Review: Fables #151
[Editor’s Note: This review may contain spoilers]

Writer: Bill Willingham
Art: Mark Buckingham and Steve Leialoha
Colors: Leigh Loughridge
Letters: Todd Klein

Reviewed by: Matthew B. Lloyd


“In which things continue more or less where we left off.”  Including, catching up with Snow and Bigby, meeting Jack in the Green for the first time and a couple of mysteries rear their heads.


It’s hard to believe that it’s been nearly seven years since Fables #150.  The creative team drops the reader into Fables #151 with only seconds appearing to have passed, at least to some of the fables.  This feeling of familiarity and the appearance of Mayor Old King Cole reassures the reader that this is indeed the beloved comic he/she has been missing.  The most amazing thing of all is that in this one issue, it’s all there- the art, the look, the voices, the tone. 

Mark Buckingham and Steve Leialoha gave Fables a look.  This is one of those penciler/inker teams that work incredibly well together and this look was integral to making Fables the success that it was.  With this issue, the reader is reminded of old family and friends, it’s almost like looking at pictures of the house one grew up in.  The brilliance of Buckingham’s layouts is there, including the wonderful images outside the panels that go to the edge of the page.  For the uninitiated, it’s like scrollwork that reflects the theme of the story in the panels.  It’s a truly unique approach that makes this comic look like nothing else.

Leialoha and Buckingham have been working on the titles for a long time and they own the look as much as Willingham owns the stories.  Old King Cole, Bigby, and Snow White all look magnificent.  The animal fables are a delight, in that  Buckingham and Leialoha communicate the facial expressions on them with the same impact as the human fables.  The art is perfect and perfectly aided by Lee Loughridge’s colors.  He’s been doing Fables for a while as well, and it’s no secret that his choices for the different settings masterfully evoke these different milieu.  

Positives Cont’d

It wouldn’t be right not to introduce a “new” fable to the series in this restart, and on page 6 we meet Jack-in-the-Green!  Jethro Tull fans can rejoice at this second Tull connection to the series, the first being “The Mouse Police Never Sleep,” the title of issue #14.  The aspect of Fables that is so intriguing is how Willingham incorporates the different fairy tales and folklore into the series.  The introduction of Jack is an opportunity to see this all over again.  Interestingly, Willingham gives us something extra, even if one is familiar with the folklore, there’s a story to go with it.  This Jack is the new Jack, and she’s out to find the previous one to tell him she’s taking his place.  There’s some meta-textual commentary ass she reveals to him that she carries a bow and arrow and that “It’s “all done with female archers now.”  It’s easy to see Merida from Brave and Katniss Everdeen from The Hunger Games here, but also Helena Wayne’s Huntress who took over for her father, the Earth-Two Batman, and carried a crossbow.  Gwen, the new Jack is immediately likable.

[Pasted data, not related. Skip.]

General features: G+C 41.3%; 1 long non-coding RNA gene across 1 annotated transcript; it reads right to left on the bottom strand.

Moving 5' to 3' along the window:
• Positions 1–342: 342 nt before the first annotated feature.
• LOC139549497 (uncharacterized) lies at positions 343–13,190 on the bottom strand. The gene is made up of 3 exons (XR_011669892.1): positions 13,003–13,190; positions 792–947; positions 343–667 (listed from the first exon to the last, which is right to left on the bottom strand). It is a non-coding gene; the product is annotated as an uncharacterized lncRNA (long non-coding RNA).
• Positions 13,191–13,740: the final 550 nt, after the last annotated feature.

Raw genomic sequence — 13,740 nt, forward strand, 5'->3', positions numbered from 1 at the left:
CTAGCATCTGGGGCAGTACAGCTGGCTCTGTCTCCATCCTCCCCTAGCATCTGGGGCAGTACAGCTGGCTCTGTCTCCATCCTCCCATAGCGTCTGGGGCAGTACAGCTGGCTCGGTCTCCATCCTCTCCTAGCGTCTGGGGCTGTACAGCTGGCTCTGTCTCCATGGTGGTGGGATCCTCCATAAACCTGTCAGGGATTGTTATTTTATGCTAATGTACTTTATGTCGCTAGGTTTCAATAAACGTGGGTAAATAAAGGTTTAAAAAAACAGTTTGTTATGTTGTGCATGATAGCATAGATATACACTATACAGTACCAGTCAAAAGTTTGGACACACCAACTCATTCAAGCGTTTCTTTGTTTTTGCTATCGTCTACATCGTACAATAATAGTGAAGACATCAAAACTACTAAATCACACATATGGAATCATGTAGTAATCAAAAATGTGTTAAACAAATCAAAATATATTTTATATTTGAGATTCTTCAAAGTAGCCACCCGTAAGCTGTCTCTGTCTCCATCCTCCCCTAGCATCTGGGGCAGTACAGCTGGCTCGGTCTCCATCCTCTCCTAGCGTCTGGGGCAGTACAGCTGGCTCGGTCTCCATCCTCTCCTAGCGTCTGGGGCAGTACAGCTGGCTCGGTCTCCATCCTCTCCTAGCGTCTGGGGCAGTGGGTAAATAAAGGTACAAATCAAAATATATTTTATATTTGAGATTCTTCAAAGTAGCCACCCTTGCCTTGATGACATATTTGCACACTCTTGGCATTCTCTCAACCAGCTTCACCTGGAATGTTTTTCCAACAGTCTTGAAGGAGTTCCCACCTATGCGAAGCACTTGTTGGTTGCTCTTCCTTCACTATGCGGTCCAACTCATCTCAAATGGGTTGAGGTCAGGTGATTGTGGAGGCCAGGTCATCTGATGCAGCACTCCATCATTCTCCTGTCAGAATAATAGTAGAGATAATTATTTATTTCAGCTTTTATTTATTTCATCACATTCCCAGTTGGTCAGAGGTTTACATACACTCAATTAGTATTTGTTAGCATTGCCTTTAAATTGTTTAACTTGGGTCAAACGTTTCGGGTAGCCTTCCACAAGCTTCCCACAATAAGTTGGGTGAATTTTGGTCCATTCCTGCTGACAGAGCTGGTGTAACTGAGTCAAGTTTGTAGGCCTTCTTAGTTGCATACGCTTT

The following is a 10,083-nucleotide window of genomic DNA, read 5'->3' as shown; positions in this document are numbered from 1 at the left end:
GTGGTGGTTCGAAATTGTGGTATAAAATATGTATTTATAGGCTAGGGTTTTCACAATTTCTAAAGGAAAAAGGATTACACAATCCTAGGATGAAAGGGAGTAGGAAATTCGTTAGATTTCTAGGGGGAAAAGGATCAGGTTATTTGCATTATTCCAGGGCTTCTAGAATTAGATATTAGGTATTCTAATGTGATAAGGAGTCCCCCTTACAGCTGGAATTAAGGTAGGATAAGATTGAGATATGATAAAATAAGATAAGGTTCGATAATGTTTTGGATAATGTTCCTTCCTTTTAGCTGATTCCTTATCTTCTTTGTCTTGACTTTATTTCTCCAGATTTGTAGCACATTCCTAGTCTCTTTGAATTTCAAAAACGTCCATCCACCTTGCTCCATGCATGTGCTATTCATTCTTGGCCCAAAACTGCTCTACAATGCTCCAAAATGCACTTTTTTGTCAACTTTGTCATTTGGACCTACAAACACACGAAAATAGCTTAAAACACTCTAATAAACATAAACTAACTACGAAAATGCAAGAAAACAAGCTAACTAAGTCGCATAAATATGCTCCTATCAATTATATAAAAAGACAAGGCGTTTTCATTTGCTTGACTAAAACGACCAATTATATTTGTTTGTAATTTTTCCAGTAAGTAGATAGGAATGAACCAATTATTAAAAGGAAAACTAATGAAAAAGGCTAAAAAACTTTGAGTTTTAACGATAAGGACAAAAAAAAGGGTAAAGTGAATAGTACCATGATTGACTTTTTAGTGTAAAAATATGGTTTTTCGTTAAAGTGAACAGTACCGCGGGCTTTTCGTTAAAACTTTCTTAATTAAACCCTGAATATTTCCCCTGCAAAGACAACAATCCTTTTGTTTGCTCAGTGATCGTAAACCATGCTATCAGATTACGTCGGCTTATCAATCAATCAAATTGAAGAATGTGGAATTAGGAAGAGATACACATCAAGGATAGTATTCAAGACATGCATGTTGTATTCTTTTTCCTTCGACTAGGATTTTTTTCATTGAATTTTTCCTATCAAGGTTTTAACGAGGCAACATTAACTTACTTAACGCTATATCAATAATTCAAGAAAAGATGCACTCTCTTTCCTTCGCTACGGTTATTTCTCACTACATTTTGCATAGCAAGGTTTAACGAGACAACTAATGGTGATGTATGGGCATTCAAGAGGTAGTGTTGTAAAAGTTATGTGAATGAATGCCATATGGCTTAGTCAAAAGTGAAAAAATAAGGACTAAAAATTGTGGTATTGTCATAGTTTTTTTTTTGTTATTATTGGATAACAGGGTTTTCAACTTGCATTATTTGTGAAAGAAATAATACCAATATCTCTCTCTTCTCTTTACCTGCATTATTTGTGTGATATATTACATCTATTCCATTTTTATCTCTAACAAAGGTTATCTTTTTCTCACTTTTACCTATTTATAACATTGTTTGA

There are a couple of surprises along the way in Fables #151 as well.  There’s some intrigue in the first few pages that raise questions, and the end of the issue has an additional surprise, but we won’t spoil that at all.  It’s a classic “tune in next month for more” which is a staple of serialized fiction.  This title is known for that, so it’s a joy to see it here.

Finally, it’s refreshing to have Fables restart with issue #151 instead of launching with a new #1.  Comics don’t utilize their legacies nearly enough.  It tells the reader that this is indeed part of a greater whole and not just a flavor-of-the-month or ploy.  There’s something satisfying about reading a comic with a high issue number and knowing it is connected to something with a pedigree, that new #1 doesn’t make it a better comic, it actually just dilutes the significance of true #1 issue.


There are no real negatives for Fables #151.  However, some fans might have questions about how Everafter: From the Pages of Fables and Batman vs. Bigby!: A Wolf in Gotham fit in.  I think Willingham will reference what he needs to as the story progresses.  The Batman crossover could’ve taken place at almost anytime and doesn’t really affect the continuity.  Connor Wolf, one of Snow and Bigby’s sons features heavily in Everafter, and as he shows up in Fables #151, one sort of wants to know how these two series fit together.  It’s nothing to lose sleep over, however.


Fables #151 is like coming home for existing fans.  This first issue indicates it’s going to be just as excellent as it’s ever been.  For new readers, Willingham has the right amount of new characters like Jack-in-the-Green to love and learn about as well as some existing mysteries.  It’s going to be an adventure for old and new alike as Fabletown and the Mundy World learn to get along which new and existing readers should find intriguing immediately.  And, all readers will enjoy the art.

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